There’s plenty of room for improvements in the Second District, but none of those improvements can happen unless the district unites, said Allewine “Barbie” Smith at her campaign launch Friday evening in Cane Garden Bay.

“We have to work together as one body without prejudice to accomplish our goals. For a community divided is destined for failure, but a community that’s unified shows longevity and success,” Ms. Smith said.

Ms. Smith said that as her campaign continues, she plans to visit residents of the Second District to hear their views, a practice which she vowed to continue if elected, “in the House of Assembly or out of the House of Assembly.”

Ms. Smith spoke mostly about her desire to see the district redeveloped. She said the roads and drainage throughout the Second District need to be repaired, and that similar measures should be a priority for the entire territory, given its dependence on tourism.

The candidate described herself as “uniquely qualified” to represent the territory because of her varied work experience. After graduating from the then-BVI High School, Ms. Smith worked in the restaurant industry and for Native Son Ferry Service, then spent 14 years as an immigration officer.

Part of Ms. Smith’s mission of unity in the district will be making sure that jobs in the district are distributed more fairly, she said.

“It will not be one person who benefits from everything,” Ms. Smith said, adding that she has heard from residents who feel “left behind with hardly anything to do.”

Ms. Smith said she will accomplish this by ensuring that contracts are completed, and by working to create “hot spots” in the district.

Speaking after the launch, Ms. Smith explained that in the past, there were many locations in the district where residents and tourists alike would gather for events on the weekends.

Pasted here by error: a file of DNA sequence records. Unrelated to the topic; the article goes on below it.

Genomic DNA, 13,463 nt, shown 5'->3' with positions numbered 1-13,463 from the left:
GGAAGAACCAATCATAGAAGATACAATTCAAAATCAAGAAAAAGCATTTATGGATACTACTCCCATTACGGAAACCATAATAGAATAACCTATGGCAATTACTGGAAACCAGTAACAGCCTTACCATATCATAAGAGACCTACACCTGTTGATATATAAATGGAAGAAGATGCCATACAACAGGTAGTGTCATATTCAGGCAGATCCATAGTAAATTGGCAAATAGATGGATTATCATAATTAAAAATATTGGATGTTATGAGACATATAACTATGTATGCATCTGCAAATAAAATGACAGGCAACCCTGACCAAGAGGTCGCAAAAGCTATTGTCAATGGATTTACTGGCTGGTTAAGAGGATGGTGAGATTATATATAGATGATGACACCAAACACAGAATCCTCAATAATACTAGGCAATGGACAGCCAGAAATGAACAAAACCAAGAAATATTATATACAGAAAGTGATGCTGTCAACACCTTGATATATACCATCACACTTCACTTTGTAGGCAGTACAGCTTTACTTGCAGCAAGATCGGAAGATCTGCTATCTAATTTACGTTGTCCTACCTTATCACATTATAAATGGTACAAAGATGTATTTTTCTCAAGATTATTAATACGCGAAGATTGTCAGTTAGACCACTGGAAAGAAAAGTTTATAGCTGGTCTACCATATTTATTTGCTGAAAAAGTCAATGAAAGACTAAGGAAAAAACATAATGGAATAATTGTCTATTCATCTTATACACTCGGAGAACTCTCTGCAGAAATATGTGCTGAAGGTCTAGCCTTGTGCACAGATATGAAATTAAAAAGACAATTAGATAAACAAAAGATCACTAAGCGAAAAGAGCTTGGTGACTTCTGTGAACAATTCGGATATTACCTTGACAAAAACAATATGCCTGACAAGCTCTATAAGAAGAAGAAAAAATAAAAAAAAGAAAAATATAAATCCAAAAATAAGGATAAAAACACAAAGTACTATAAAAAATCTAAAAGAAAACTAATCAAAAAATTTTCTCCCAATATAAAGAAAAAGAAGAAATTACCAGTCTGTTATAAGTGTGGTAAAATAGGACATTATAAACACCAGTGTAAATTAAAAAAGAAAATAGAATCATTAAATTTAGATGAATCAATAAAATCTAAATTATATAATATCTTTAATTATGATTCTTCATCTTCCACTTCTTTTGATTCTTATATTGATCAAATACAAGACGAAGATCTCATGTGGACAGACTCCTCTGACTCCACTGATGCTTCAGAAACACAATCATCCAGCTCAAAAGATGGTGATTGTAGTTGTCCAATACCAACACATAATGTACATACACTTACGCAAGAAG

“Everyone used to look forward to the weekend. You would see a lot of music in Cane Garden Bay or a fishing competition in Jost Van Dyke,” Ms. Smith said. If elected, Ms. Smith said she plans to do what she can to encourage more of these activities, such as advocating for more events that are sponsored or partially sponsored by the government.

Ms. Smith said she is optimistic about her chances of winning the election because she has heard from residents who say they are ready for a real change.

“We don’t just want a change in one area; we want a change to what is really going on,” she said, adding that she plans to run a campaign showing the people what she has to offer, rather than “going at the throat” of other candidates.

“We have to eliminate what we have and start fresh,” Ms. Smith said.


One change Ms. Smith proposes is a shift toward more transparent government. She said that many in the Second District are frustrated because they feel that they are being kept in the dark.

“They just see things happening and they’re not involved,” said Ms. Smith, who also supports making the register of legislators’ interests public. “Everyone should be able to know exactly what is going on.”

Ms. Smith said keeping the people informed will help everyone, particularly the youth, feel like they have more of a say in their government.

“They should be first in everything we do and plan for in this technological age to help move our country forward,” Ms. Smith said of the youth. Some measures she proposes include holding more after-school programmes that cater to their interests and help build their skills, such as a computer-training course.

“Such programmes will aid in developing and promote a place of after-school constructive learning and doing,” Ms. Smith said.